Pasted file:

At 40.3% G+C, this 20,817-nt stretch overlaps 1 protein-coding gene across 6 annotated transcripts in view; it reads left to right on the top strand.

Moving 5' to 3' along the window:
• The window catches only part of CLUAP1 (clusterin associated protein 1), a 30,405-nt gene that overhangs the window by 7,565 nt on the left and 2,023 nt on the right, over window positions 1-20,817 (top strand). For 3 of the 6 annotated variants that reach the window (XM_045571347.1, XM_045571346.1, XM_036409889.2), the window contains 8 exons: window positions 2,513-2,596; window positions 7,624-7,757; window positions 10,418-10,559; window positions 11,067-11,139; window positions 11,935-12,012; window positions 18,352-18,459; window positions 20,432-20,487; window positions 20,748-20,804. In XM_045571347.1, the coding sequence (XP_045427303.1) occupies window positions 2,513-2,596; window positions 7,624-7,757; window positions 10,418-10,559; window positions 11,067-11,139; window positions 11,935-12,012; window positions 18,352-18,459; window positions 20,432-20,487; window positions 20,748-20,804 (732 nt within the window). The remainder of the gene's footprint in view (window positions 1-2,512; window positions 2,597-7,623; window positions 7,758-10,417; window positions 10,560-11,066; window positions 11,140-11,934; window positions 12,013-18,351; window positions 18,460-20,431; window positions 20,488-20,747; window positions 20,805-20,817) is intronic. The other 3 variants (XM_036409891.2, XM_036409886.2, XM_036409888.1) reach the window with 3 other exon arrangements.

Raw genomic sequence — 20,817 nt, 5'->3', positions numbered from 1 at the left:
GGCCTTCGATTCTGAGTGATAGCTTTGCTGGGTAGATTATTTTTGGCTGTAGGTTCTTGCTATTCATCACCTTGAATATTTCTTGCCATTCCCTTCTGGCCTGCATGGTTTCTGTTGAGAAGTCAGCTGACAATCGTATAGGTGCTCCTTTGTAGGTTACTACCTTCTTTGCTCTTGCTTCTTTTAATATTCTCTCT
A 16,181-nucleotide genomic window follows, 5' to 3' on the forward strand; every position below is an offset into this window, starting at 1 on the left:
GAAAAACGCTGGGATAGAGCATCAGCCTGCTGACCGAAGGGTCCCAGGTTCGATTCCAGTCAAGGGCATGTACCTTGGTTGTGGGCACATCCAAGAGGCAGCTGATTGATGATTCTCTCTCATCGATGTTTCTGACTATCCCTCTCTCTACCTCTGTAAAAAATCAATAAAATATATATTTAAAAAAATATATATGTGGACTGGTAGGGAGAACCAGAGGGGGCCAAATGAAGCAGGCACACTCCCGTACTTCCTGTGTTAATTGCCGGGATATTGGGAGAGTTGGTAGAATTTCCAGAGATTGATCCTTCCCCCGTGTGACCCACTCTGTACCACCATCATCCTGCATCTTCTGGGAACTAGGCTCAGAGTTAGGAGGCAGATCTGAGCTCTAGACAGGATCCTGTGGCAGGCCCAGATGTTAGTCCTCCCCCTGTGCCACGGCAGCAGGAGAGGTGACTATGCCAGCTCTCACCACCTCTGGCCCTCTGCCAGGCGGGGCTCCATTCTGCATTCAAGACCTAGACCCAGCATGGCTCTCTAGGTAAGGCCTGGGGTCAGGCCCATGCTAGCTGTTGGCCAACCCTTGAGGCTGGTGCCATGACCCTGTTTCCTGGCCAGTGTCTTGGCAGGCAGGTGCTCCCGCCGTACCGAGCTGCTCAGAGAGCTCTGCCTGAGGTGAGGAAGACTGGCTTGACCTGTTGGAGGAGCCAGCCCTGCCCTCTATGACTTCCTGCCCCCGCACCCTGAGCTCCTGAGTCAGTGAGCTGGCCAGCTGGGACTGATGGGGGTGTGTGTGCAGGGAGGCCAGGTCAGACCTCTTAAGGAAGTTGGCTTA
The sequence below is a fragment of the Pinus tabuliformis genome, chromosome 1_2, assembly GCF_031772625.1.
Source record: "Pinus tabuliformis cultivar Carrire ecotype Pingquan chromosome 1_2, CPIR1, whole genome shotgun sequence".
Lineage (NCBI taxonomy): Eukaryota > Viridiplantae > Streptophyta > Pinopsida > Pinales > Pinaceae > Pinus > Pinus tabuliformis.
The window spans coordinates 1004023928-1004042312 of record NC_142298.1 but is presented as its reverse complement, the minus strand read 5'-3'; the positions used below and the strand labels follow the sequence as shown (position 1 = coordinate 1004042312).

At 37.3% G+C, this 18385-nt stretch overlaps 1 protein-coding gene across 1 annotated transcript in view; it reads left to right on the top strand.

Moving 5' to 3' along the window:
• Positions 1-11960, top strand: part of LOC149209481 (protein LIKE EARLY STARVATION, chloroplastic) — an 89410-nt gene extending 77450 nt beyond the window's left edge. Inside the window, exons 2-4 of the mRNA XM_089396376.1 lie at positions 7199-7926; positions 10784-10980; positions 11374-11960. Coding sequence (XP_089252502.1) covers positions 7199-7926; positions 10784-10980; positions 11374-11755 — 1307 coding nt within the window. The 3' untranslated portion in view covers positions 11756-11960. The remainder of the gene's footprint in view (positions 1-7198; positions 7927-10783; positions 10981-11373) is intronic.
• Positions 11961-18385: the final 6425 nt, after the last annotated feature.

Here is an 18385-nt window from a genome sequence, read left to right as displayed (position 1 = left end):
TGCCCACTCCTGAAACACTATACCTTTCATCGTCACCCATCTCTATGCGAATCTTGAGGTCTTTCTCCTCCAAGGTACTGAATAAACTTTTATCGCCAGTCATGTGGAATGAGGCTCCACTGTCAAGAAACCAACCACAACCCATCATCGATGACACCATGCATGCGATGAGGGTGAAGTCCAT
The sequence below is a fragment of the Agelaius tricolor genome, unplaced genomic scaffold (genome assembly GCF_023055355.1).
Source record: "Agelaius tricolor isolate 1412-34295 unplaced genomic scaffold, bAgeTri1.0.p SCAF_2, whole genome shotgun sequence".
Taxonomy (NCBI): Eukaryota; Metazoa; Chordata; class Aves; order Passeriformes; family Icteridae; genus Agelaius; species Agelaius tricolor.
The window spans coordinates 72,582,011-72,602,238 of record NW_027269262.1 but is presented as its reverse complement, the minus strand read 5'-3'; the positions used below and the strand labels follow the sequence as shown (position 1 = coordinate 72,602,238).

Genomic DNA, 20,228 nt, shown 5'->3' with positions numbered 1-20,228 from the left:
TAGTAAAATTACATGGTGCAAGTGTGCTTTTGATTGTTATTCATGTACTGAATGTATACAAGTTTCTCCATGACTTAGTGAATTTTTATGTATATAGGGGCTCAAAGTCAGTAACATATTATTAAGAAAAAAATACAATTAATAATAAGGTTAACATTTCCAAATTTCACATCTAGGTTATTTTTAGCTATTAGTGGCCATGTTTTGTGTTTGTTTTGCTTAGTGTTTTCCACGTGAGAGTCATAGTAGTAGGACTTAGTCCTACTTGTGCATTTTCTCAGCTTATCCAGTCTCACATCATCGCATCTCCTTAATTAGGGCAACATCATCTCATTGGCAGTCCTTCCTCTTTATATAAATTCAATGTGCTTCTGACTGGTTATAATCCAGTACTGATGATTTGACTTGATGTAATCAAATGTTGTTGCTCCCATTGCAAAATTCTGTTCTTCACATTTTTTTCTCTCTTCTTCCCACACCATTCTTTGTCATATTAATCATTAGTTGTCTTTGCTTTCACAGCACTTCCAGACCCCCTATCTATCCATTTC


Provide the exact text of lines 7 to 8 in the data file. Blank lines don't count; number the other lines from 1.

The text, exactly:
GAAAAACGCTGGGATAGAGCATCAGCCTGCTGACCGAAGGGTCCCAGGTTCGATTCCAGTCAAGGGCATGTACCTTGGTTGTGGGCACATCCAAGAGGCAGCTGATTGATGATTCTCTCTCATCGATGTTTCTGACTATCCCTCTCTCTACCTCTGTAAAAAATCAATAAAATATATATTTAAAAAAATATATATGTGGACTGGTAGGGAGAACCAGAGGGGGCCAAATGAAGCAGGCACACTCCCGTACTTCCTGTGTTAATTGCCGGGATATTGGGAGAGTTGGTAGAATTTCCAGAGATTGATCCTTCCCCCGTGTGACCCACTCTGTACCACCATCATCCTGCATCTTCTGGGAACTAGGCTCAGAGTTAGGAGGCAGATCTGAGCTCTAGACAGGATCCTGTGGCAGGCCCAGATGTTAGTCCTCCCCCTGTGCCACGGCAGCAGGAGAGGTGACTATGCCAGCTCTCACCACCTCTGGCCCTCTGCCAGGCGGGGCTCCATTCTGCATTCAAGACCTAGACCCAGCATGGCTCTCTAGGTAAGGCCTGGGGTCAGGCCCATGCTAGCTGTTGGCCAACCCTTGAGGCTGGTGCCATGACCCTGTTTCCTGGCCAGTGTCTTGGCAGGCAGGTGCTCCCGCCGTACCGAGCTGCTCAGAGAGCTCTGCCTGAGGTGAGGAAGACTGGCTTGACCTGTTGGAGGAGCCAGCCCTGCCCTCTATGACTTCCTGCCCCCGCACCCTGAGCTCCTGAGTCAGTGAGCTGGCCAGCTGGGACTGATGGGGGTGTGTGTGCAGGGAGGCCAGGTCAGACCTCTTAAGGAAGTTGGCTTA
The sequence below is a fragment of the Pinus tabuliformis genome, chromosome 1_2, assembly GCF_031772625.1.